Fast Company

Batteries That Go Ten Times Longer

Lithium-ion batteries are fast becoming the battery of choice for plug-in hybrid and electric vehicles. But they're far from perfect: they don't keep a charge for long (the Nissan Leaf's battery will require a recharge every 100 miles), and they degrade over time.

Enter Contour Energy Systems, a self-described portable power company that this week acquired carbon nanotube li-ion battery technology from MIT. According to Contour, the technology allows li-ion batteries to produce up to a tenfold increase in power--effectively eliminating all concerns about range anxiety.

Contour explains the technology:

Carbon nanotubes--sheets of pure carbon atoms rolled up into tiny tubes--"self assemble" into a tightly bound structure that is porous at the nanometer scale (billionths of a meter). "These carbon nanotubes contain numerous functional groups on their surfaces that can store a large number of lithium ions per unit mass,” says Professor Shao-Horn of Mechanical Engineering and Materials Science and Engineering at MIT.

As a result, Contour's batteries can produce high power outputs in short bursts as well as low power outputs over longer periods of time. The batteries can deliver 10 times more energy than traditional li-ion batteries, and they don't degrade over time--after 1,000 charge cycles, Contour found no discernible change in performance.

The battery technology won't be found in the upcoming generation of EV's, however. Carbon nanotubes aren't yet produced in large enough quantities for mass production of nanotube-containing li-ion batteries. But that may change once Contour is ready to commercialize its battery -- and once enough of us start needing a charge every 100 miles.

Ariel Schwartz can be reached on Twitter or by email.

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5 Comments

  • ScienceGuy

    Mr. Smith, there is no reason for you to insult Mr. Waterhouse, especially when he seems to be a lot more knowledgeable than you.

    I agree with Lorrie. Sure in the lab you can claim all you want but can you make a product when you don't have enough raw material? I wouldn't spend a pence on Contour with their investors' track record. Their mgm't team is a joke, especially that LC dude. Notice that for their consumable market, they're going after the 3D glasses market (selling batteries for these glasses). This is when analysts just came out and said 3D TV is a bust. What a bunch of fools.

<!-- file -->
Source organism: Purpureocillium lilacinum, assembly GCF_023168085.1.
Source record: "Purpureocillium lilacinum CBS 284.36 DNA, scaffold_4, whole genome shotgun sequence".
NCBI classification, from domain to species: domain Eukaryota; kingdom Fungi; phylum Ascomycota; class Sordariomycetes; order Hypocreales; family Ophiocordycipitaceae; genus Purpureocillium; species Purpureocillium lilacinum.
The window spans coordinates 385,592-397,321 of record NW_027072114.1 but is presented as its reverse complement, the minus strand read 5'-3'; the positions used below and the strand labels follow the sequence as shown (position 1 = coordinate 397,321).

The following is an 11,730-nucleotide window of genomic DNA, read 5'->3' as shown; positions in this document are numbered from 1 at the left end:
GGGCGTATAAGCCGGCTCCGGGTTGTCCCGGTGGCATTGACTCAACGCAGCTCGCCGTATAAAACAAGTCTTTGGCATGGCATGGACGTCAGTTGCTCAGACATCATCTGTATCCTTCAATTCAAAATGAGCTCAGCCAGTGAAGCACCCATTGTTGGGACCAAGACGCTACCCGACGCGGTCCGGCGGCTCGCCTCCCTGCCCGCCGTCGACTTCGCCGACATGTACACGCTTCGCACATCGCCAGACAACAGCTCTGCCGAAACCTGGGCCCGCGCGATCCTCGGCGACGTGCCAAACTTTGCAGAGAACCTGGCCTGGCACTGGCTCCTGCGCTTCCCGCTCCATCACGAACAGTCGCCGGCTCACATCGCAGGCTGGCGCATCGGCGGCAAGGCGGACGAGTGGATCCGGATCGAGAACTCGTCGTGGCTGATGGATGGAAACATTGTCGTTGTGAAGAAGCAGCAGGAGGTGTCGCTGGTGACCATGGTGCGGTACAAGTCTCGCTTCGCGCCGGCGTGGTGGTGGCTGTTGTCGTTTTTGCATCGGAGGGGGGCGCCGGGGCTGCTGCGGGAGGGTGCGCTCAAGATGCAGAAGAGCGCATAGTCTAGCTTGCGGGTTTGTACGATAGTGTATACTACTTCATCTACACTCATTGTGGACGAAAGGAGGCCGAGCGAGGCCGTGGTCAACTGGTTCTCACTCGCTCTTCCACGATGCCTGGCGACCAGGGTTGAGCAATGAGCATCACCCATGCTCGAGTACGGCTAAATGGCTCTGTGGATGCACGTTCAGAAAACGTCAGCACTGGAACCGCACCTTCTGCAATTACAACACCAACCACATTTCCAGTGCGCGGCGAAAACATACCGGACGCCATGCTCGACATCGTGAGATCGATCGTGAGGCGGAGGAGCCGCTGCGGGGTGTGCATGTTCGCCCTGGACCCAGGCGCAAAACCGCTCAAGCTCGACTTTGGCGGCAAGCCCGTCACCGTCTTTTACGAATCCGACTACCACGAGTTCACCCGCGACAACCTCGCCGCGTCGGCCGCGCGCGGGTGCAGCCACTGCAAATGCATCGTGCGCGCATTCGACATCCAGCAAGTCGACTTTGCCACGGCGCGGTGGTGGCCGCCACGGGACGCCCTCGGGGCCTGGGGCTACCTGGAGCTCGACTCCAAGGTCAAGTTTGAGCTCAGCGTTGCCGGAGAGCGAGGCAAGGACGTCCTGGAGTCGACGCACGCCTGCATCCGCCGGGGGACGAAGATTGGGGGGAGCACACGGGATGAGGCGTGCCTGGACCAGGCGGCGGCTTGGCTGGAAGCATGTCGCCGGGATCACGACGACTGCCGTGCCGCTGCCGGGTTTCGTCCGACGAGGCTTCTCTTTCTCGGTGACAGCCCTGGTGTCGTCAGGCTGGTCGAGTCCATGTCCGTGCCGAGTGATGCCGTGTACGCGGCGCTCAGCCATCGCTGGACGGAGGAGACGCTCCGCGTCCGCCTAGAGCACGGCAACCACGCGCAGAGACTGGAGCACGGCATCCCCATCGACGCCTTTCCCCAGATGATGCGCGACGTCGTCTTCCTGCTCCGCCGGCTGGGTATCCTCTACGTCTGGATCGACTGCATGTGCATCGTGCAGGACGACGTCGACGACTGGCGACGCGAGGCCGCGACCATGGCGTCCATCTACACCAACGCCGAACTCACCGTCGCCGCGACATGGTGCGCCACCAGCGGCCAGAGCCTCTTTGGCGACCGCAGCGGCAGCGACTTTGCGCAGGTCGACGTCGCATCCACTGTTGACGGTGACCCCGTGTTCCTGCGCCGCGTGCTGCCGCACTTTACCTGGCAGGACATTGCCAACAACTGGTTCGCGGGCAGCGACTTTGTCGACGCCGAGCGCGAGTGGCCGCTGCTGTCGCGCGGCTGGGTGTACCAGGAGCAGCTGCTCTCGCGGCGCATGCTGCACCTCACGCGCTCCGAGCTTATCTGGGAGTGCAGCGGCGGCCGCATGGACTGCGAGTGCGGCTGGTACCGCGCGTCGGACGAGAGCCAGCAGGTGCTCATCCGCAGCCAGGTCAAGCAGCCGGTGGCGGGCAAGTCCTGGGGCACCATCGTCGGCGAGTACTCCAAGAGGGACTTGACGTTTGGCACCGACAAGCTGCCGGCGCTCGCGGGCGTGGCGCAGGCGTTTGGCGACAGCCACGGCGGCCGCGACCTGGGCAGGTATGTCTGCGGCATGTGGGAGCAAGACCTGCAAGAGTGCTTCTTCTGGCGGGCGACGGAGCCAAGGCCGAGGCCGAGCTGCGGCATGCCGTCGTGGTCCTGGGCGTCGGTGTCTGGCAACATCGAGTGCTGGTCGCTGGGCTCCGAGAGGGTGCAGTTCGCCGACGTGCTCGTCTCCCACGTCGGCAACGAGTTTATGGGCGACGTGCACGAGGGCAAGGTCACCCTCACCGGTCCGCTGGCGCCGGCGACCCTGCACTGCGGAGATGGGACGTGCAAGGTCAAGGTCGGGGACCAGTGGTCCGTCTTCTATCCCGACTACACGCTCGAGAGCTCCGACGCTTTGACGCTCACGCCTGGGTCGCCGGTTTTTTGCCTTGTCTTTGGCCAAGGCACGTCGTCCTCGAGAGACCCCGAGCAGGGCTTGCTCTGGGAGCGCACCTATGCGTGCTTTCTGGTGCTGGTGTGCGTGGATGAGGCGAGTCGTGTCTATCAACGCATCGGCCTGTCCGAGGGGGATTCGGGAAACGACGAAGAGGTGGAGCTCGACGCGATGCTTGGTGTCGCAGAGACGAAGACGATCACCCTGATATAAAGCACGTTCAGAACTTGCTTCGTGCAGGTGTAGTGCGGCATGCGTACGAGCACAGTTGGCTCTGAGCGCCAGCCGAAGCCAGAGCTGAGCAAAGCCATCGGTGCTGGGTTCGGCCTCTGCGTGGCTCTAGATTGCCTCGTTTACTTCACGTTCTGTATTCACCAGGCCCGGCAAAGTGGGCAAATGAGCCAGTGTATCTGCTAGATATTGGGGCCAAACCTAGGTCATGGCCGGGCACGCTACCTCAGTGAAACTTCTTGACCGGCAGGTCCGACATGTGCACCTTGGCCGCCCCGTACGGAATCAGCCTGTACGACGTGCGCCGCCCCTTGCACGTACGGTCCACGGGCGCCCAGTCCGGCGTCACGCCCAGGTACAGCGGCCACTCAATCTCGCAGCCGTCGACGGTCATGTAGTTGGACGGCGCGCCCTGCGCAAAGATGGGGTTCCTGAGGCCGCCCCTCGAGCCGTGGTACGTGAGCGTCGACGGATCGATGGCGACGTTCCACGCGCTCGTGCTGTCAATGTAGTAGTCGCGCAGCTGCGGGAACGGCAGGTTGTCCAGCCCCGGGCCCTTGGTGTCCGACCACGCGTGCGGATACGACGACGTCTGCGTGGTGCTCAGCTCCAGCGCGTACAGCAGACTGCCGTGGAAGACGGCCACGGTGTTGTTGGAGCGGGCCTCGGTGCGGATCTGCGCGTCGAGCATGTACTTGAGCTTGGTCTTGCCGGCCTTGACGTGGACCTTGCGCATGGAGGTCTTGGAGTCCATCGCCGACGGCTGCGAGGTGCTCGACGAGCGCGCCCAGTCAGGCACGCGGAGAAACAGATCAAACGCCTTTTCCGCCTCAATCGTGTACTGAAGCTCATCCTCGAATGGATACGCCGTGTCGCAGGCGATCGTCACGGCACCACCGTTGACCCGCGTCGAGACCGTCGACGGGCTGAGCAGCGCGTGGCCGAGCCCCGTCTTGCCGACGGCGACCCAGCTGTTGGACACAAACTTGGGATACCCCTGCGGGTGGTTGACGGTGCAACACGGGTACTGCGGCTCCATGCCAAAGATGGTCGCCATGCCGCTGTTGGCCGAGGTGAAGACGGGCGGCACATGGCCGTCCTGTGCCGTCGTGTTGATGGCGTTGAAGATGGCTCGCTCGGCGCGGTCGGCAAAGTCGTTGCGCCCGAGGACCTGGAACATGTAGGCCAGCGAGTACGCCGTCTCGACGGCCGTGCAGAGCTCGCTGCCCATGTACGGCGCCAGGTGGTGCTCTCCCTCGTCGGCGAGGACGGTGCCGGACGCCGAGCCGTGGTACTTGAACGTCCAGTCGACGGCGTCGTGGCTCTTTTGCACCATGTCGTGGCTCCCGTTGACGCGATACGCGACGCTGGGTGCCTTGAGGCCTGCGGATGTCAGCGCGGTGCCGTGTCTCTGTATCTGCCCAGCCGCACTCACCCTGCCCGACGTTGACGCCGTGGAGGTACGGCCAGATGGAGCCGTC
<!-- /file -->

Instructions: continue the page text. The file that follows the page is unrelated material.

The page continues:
• Thomas Smith

    Ok, why is it that people with little knowledge are usually the first to express their thoughts? Carbon nanotube coating of cathodes and anodes is a known what to improve both power and energy density (as well as possible extension of lifespans) for rechargeable batteries.. To say that doing this violates anything in physics shows a fairly narrow-minded, uninformed perspective. What is generally available knowledge about battery technology is quickly outdated. Just as in 1997, if you had said that computers would be processing at the Megaflop level in 3 years, you would have been laughed at. Battery technology as well as medical technology are the ground-breaking fields of now, just like the computer has been for the last 2 decades. To flippantly say "That isn't possible." shows a real lack of vision.

    I am by far not an expert in this field, but as a geek, I have been researching it for almost a year now. And I have found that 10 fold power and density increases are FAR from unreasonable with this technology (just with what we know now).

    If someone is going to try to naysay a technology, it is important that they show relevant references as to why, otherwise it just sounds like another person saying it can't be done while standing in the way of someone actually doing it.

  • Lorrie

    Here we go again! First Contour says they have a battery, based on their own IP from Caltech, that is 8x better than the competition. Now they acquired someone else's IP to get 10x improvement (probably because they got caught lying about the 8x). What's the truth? Also, they can't fabricate enough of their own secret sauce to make batteries larger than coin cells and now they're relying on carbon nanotubes where supply is even more limited. Get real guys. Who's one their board? Don't these people know anything about business? If you don't have enough raw material, how can you make a product? Just to show you that these guys don't want to build a real company. They just want to create enough hype to dump it on another sucker!

  • Robert Waterhouse

    The author of this article makes an oft-repeated error confusing power, the rate at which energy used, with the energy itself. Range in an EV is largely a function of the amount of energy stored in a vehicle's battery. Increasing the power capability of the battery does not directly increase the range, only the speed at which you can get there. Furthermore, to say that the this technology can deliver "ten times more energy than traditional lithium-ion batteries," is just outrageous. To do this in a single charge/discharge cycle would violate all that we know about the physics and chemistry of the battery. It may be true over the life of the battery, if the life of the battery is ten times that of a standard state-of-the-art lithium-ion battery, but no such claim is made. Thomas Edison once stated that when a person works on a battery technology "it brings out his latent capacity for lying." How true.